Former British Prime Minister Liz Truss gives a speech at a forum held by Prospect Foundation on May 17, 2023 in Taipei – Annabelle Chih/Getty
Given the turmoil that surrounded Liz Truss’s short spell as prime minister, it is easy to overlook that, during the time she previously served as foreign secretary in Boris Johnson’s government, she acquitted herself well when tackling major global issues. While her predilection for photo-ops, such as posing in a tank, Margaret Thatcher-style, during a trip to Estonia in 2021, could cause toe-curling embarrassment, more often than not she had the right instincts on the big foreign policy calls she made on her watch.
She was robust in defending Ukrainian sovereignty in the wake of Russia’s invasion, and won plaudits for rallying support among European allies for imposing sanctions on Moscow. She also took a tough line on Britain’s feud with the EU over post-Brexit trading arrangements, so much so that at one point she topped the poll of Conservative voters’ favourite politician.
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China, and the long-term challenge Beijing poses to Britain’s wellbeing, was another issue that was a central feature of Truss’s global outlook. Utterly refuting the Cameron/Osborne vision of establishing a new “golden era” in relations with Beijing, she wanted to make a declaration to the effect that China constituted a “threat” to Britain’s national security. She maintained this stance after becoming prime minister, even going so far as to call for the formation of an “economic Nato” to counter Beijing’s financial might.
Truss’s arrival in Taiwan this week, where she declared that the West must avoid appeasing China and should show unwavering support for Taipei’s democratically elected government, is therefore consistent with her hardline stance against China’s communist rulers.
Warning that China aims to use its global economic clout to “gain dominance” while undertaking “the biggest military build-up in peacetime history”, she called on the Western alliance “to do all we can to support free democracies like Taiwan in the face of aggression from a Chinese regime whose record we already know” – a reference to Beijing’s brutal suppression of democracy in Hong Kong. And she laid down a challenge to Rishi Sunak, who is visiting Japan for a G7 summit, to follow her lead in denouncing China as a threat to British security.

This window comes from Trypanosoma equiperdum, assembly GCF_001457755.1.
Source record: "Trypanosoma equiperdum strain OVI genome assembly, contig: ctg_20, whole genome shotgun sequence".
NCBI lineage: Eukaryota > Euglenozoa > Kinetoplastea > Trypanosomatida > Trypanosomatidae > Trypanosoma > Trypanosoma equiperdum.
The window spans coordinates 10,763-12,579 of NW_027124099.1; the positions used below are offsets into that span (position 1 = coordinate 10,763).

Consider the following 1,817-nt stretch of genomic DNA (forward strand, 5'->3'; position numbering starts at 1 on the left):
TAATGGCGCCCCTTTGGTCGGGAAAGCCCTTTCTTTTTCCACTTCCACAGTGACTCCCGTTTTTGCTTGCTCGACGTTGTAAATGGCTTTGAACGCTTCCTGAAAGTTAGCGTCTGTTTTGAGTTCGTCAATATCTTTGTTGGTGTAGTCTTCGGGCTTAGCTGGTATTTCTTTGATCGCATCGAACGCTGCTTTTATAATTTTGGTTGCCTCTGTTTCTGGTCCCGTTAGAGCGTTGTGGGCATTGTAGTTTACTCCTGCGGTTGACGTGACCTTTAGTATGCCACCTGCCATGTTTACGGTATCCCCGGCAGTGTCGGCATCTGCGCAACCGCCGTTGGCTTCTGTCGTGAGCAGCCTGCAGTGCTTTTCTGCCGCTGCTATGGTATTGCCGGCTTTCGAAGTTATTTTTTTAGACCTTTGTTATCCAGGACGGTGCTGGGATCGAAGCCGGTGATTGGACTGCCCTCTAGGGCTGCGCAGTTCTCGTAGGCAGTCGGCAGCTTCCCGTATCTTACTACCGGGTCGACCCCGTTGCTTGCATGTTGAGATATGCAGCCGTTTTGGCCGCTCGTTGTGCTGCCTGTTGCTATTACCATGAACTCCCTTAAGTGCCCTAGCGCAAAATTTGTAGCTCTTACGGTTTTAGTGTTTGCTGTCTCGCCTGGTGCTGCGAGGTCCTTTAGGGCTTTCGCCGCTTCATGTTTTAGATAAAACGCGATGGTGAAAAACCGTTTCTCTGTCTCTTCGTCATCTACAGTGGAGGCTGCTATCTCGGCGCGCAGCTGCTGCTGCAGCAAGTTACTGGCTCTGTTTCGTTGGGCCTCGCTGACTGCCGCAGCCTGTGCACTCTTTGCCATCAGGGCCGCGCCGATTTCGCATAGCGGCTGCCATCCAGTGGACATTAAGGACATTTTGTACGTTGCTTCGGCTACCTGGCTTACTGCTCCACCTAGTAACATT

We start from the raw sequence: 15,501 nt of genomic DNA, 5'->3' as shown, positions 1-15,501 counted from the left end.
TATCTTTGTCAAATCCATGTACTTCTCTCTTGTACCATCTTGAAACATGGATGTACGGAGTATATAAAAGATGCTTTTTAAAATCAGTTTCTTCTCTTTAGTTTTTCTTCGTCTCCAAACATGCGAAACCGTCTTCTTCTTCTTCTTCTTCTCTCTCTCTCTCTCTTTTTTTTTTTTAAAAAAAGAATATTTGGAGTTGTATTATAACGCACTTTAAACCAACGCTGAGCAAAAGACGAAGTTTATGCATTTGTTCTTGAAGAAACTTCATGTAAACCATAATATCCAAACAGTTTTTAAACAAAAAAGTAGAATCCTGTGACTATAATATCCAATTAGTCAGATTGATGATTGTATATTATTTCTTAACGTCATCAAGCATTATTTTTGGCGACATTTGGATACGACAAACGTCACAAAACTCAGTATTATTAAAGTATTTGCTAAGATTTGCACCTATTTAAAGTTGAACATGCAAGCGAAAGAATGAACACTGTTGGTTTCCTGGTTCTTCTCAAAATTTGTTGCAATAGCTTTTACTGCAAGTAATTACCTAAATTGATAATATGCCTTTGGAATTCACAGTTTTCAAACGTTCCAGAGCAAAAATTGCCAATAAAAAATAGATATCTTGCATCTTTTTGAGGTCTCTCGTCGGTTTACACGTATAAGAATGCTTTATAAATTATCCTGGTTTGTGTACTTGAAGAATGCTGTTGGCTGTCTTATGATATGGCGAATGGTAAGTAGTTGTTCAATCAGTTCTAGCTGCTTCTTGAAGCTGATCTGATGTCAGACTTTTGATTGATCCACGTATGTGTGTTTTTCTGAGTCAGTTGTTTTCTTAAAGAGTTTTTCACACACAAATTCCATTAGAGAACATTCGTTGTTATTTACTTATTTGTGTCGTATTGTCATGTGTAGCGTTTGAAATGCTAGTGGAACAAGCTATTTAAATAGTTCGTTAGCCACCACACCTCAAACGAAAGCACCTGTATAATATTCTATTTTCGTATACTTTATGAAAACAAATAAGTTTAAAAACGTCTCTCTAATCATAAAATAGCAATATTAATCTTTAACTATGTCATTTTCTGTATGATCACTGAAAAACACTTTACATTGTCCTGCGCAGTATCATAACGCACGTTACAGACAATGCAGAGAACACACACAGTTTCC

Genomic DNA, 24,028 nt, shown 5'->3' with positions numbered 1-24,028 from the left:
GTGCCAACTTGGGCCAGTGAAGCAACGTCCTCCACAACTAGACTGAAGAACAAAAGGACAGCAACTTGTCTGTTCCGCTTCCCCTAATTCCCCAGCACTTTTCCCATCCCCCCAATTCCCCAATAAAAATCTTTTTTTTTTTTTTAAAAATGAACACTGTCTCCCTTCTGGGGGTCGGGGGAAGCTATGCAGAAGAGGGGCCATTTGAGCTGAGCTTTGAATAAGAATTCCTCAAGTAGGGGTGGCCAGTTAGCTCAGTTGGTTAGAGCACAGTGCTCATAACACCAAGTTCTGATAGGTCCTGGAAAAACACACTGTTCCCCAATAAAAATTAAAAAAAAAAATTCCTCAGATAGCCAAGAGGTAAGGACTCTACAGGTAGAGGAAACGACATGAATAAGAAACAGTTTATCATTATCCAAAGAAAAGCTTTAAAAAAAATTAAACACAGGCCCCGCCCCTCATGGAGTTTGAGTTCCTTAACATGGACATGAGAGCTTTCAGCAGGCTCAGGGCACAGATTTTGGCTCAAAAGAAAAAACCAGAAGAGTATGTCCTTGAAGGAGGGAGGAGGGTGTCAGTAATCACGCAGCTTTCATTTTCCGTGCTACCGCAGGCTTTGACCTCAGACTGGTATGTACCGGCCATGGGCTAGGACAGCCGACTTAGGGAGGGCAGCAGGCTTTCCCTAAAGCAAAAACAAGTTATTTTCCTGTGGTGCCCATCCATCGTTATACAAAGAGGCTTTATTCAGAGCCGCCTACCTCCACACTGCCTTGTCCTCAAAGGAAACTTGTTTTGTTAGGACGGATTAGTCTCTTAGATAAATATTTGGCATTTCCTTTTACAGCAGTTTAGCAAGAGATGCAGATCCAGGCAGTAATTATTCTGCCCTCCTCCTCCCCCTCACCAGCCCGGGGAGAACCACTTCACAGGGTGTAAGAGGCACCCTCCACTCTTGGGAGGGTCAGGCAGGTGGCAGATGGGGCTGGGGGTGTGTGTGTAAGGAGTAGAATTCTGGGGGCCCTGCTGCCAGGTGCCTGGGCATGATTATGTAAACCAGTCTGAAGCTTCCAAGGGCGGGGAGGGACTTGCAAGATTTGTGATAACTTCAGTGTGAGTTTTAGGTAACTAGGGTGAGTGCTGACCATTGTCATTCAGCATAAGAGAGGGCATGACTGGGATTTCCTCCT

Beijing does not take kindly to prominent Western politicians making high-profile visits to Taiwan: it responded to then US House speaker Nancy Pelosi’s trip to Taiwan last year by blockading the island and firing ballistic missiles into the surrounding sea. Its response to Truss’s visit has been more muted, not least because she is no longer a minister. A Chinese foreign ministry official simply denounced her trip as a “dangerous political stunt”.
But while critics will argue that her visit has been deliberately timed to upstage Sunak’s presence in the region, her assessment of the threat Beijing poses to both Taiwan’s future independence, as well as the wider world, deserves serious consideration.
In fairness to Sunak, Downing Street has grasped the importance of building new capabilities and alliances to counter the Chinese threat. Sunak has embraced the new Aukus pact between Australia, Britain and the US to build a new fleet of nuclear submarines, so much so that the lion’s share of the extra £11 billion he has pledged in defence spending will go towards boosting our nuclear submarine programme.
Even so, there are concerns that the pace of submarine construction, with the UK on average building only one nuclear submarine every five years, means it will be decades before the new fleet is ready to tackle Beijing’s military might. China, by contrast, builds between five and seven submarines each year. With US intelligence claiming the Chinese military will be ready to annex Taiwan by 2027, the new Aukus alliance has a lot of catching up to do if it is to pose a credible counter-balance to China’s military expansion. Certainly, there can be little question that Beijing is preparing itself for a major conflict – perhaps even against the West.
Whitehall’s ambivalence about countering the Chinese threat head-on is also evident in the cautious approach adopted by ministers towards Beijing. After Sunak indicated he preferred to describe China as a “systematic challenge”, rather than a “threat”, James Cleverly, Truss’s successor at King Charles Street, warned against “pulling the shutters” down on China, instead preferring to “engage closely and regularly” with its communist leaders.
The problem with this approach, as was seen with Hong Kong, is that Beijing interprets this kind of equivocation as indicating the West has no real intention of confronting China over its intimidatory conduct, whether it is crushing democracy in Hong Kong or ending Taiwan’s independence.
One good way for Britain to show it is serious about holding Beijing to account would be to use its forthcoming membership of the Comprehensive and Progressive Agreement for Trans-Pacific Partnership (CPTPP) to block China from obtaining membership, and propose that Taiwan joins the trade pact instead. That would send a clear signal to Beijing that the West is not going to tolerate any attempt by China to meddle with Taiwan’s sovereignty.